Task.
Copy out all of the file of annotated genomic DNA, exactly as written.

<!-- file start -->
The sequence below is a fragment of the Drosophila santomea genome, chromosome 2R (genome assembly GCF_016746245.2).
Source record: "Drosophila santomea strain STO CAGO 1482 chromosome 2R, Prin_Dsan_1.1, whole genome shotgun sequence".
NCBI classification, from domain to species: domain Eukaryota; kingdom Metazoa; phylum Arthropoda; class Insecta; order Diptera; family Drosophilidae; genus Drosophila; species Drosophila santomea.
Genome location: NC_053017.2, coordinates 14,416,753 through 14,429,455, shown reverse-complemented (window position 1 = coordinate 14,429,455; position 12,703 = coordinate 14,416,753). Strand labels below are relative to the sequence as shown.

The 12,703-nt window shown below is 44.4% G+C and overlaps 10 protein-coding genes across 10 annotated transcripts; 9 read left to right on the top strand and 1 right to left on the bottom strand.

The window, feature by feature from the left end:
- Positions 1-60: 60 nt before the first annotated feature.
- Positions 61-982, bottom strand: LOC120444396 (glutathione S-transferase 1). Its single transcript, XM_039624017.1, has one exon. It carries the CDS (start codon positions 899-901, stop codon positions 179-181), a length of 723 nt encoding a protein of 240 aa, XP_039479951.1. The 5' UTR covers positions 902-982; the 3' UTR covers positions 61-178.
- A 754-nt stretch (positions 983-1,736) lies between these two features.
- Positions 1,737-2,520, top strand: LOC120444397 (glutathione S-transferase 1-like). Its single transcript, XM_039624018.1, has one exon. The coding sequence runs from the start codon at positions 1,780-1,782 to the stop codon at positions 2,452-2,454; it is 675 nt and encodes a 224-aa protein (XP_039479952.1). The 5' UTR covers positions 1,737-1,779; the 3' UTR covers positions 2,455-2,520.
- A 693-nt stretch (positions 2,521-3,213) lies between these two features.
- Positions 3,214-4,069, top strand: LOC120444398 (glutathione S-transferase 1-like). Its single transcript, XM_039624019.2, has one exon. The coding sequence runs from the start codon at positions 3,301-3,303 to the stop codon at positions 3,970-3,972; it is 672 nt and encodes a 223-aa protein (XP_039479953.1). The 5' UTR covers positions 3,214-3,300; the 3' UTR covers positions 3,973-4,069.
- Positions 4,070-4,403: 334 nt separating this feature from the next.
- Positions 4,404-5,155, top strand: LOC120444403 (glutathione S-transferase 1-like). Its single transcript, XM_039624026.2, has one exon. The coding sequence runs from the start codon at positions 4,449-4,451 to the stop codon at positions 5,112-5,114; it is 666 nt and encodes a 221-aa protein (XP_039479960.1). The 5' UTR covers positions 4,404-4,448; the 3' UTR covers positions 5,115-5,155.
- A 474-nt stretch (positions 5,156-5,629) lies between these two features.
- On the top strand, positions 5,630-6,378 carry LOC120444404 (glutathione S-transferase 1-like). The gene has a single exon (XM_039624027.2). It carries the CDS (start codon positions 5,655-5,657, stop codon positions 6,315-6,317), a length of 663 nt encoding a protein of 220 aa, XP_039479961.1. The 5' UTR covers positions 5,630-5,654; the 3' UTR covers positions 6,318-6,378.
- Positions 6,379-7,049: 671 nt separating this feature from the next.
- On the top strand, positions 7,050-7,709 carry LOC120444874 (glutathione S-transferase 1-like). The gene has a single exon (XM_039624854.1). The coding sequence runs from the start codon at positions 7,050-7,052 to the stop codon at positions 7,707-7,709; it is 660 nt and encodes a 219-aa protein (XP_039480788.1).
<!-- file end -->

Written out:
The sequence below is a fragment of the Drosophila santomea genome, chromosome 2R (genome assembly GCF_016746245.2).
Source record: "Drosophila santomea strain STO CAGO 1482 chromosome 2R, Prin_Dsan_1.1, whole genome shotgun sequence".
NCBI classification, from domain to species: domain Eukaryota; kingdom Metazoa; phylum Arthropoda; class Insecta; order Diptera; family Drosophilidae; genus Drosophila; species Drosophila santomea.
Genome location: NC_053017.2, coordinates 14,416,753 through 14,429,455, shown reverse-complemented (window position 1 = coordinate 14,429,455; position 12,703 = coordinate 14,416,753). Strand labels below are relative to the sequence as shown.

The 12,703-nt window shown below is 44.4% G+C and overlaps 10 protein-coding genes across 10 annotated transcripts; 9 read left to right on the top strand and 1 right to left on the bottom strand.

The window, feature by feature from the left end:
- Positions 1-60: 60 nt before the first annotated feature.
- Positions 61-982, bottom strand: LOC120444396 (glutathione S-transferase 1). Its single transcript, XM_039624017.1, has one exon. It carries the CDS (start codon positions 899-901, stop codon positions 179-181), a length of 723 nt encoding a protein of 240 aa, XP_039479951.1. The 5' UTR covers positions 902-982; the 3' UTR covers positions 61-178.
- A 754-nt stretch (positions 983-1,736) lies between these two features.
- Positions 1,737-2,520, top strand: LOC120444397 (glutathione S-transferase 1-like). Its single transcript, XM_039624018.1, has one exon. The coding sequence runs from the start codon at positions 1,780-1,782 to the stop codon at positions 2,452-2,454; it is 675 nt and encodes a 224-aa protein (XP_039479952.1). The 5' UTR covers positions 1,737-1,779; the 3' UTR covers positions 2,455-2,520.
- A 693-nt stretch (positions 2,521-3,213) lies between these two features.
- Positions 3,214-4,069, top strand: LOC120444398 (glutathione S-transferase 1-like). Its single transcript, XM_039624019.2, has one exon. The coding sequence runs from the start codon at positions 3,301-3,303 to the stop codon at positions 3,970-3,972; it is 672 nt and encodes a 223-aa protein (XP_039479953.1). The 5' UTR covers positions 3,214-3,300; the 3' UTR covers positions 3,973-4,069.
- Positions 4,070-4,403: 334 nt separating this feature from the next.
- Positions 4,404-5,155, top strand: LOC120444403 (glutathione S-transferase 1-like). Its single transcript, XM_039624026.2, has one exon. The coding sequence runs from the start codon at positions 4,449-4,451 to the stop codon at positions 5,112-5,114; it is 666 nt and encodes a 221-aa protein (XP_039479960.1). The 5' UTR covers positions 4,404-4,448; the 3' UTR covers positions 5,115-5,155.
- A 474-nt stretch (positions 5,156-5,629) lies between these two features.
- On the top strand, positions 5,630-6,378 carry LOC120444404 (glutathione S-transferase 1-like). The gene has a single exon (XM_039624027.2). It carries the CDS (start codon positions 5,655-5,657, stop codon positions 6,315-6,317), a length of 663 nt encoding a protein of 220 aa, XP_039479961.1. The 5' UTR covers positions 5,630-5,654; the 3' UTR covers positions 6,318-6,378.
- Positions 6,379-7,049: 671 nt separating this feature from the next.
- On the top strand, positions 7,050-7,709 carry LOC120444874 (glutathione S-transferase 1-like). The gene has a single exon (XM_039624854.1). The coding sequence runs from the start codon at positions 7,050-7,052 to the stop codon at positions 7,707-7,709; it is 660 nt and encodes a 219-aa protein (XP_039480788.1).